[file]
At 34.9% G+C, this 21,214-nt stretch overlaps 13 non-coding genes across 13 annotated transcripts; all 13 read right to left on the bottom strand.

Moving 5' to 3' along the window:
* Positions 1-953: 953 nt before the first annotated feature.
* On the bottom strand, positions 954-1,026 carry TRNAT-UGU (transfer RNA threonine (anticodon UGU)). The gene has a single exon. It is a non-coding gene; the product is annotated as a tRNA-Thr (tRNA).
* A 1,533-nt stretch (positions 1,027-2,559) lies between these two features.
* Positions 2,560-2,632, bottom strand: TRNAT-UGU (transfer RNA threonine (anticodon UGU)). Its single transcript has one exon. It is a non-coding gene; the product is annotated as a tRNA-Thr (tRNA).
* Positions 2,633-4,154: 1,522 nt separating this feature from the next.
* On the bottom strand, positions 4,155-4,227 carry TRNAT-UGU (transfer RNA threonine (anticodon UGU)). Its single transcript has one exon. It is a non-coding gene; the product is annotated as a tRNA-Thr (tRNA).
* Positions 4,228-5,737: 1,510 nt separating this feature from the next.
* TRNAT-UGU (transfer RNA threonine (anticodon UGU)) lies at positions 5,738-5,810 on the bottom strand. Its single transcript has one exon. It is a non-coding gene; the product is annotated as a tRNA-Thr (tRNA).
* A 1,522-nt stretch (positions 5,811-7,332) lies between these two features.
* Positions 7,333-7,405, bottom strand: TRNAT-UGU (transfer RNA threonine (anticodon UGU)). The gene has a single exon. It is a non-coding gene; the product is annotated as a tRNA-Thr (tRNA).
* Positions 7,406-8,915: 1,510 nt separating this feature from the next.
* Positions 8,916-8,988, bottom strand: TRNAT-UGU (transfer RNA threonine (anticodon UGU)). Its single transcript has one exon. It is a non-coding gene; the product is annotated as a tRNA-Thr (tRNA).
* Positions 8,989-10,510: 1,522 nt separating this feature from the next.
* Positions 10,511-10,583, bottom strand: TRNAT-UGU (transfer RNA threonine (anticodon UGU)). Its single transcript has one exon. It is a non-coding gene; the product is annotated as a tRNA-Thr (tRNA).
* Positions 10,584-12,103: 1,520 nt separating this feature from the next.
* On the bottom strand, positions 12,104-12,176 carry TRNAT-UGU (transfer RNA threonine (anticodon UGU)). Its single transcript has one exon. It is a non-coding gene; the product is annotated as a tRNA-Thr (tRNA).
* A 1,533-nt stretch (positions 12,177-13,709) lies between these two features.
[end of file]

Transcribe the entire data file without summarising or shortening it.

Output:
At 34.9% G+C, this 21,214-nt stretch overlaps 13 non-coding genes across 13 annotated transcripts; all 13 read right to left on the bottom strand.

Moving 5' to 3' along the window:
* Positions 1-953: 953 nt before the first annotated feature.
* On the bottom strand, positions 954-1,026 carry TRNAT-UGU (transfer RNA threonine (anticodon UGU)). The gene has a single exon. It is a non-coding gene; the product is annotated as a tRNA-Thr (tRNA).
* A 1,533-nt stretch (positions 1,027-2,559) lies between these two features.
* Positions 2,560-2,632, bottom strand: TRNAT-UGU (transfer RNA threonine (anticodon UGU)). Its single transcript has one exon. It is a non-coding gene; the product is annotated as a tRNA-Thr (tRNA).
* Positions 2,633-4,154: 1,522 nt separating this feature from the next.
* On the bottom strand, positions 4,155-4,227 carry TRNAT-UGU (transfer RNA threonine (anticodon UGU)). Its single transcript has one exon. It is a non-coding gene; the product is annotated as a tRNA-Thr (tRNA).
* Positions 4,228-5,737: 1,510 nt separating this feature from the next.
* TRNAT-UGU (transfer RNA threonine (anticodon UGU)) lies at positions 5,738-5,810 on the bottom strand. Its single transcript has one exon. It is a non-coding gene; the product is annotated as a tRNA-Thr (tRNA).
* A 1,522-nt stretch (positions 5,811-7,332) lies between these two features.
* Positions 7,333-7,405, bottom strand: TRNAT-UGU (transfer RNA threonine (anticodon UGU)). The gene has a single exon. It is a non-coding gene; the product is annotated as a tRNA-Thr (tRNA).
* Positions 7,406-8,915: 1,510 nt separating this feature from the next.
* Positions 8,916-8,988, bottom strand: TRNAT-UGU (transfer RNA threonine (anticodon UGU)). Its single transcript has one exon. It is a non-coding gene; the product is annotated as a tRNA-Thr (tRNA).
* Positions 8,989-10,510: 1,522 nt separating this feature from the next.
* Positions 10,511-10,583, bottom strand: TRNAT-UGU (transfer RNA threonine (anticodon UGU)). Its single transcript has one exon. It is a non-coding gene; the product is annotated as a tRNA-Thr (tRNA).
* Positions 10,584-12,103: 1,520 nt separating this feature from the next.
* On the bottom strand, positions 12,104-12,176 carry TRNAT-UGU (transfer RNA threonine (anticodon UGU)). Its single transcript has one exon. It is a non-coding gene; the product is annotated as a tRNA-Thr (tRNA).
* A 1,533-nt stretch (positions 12,177-13,709) lies between these two features.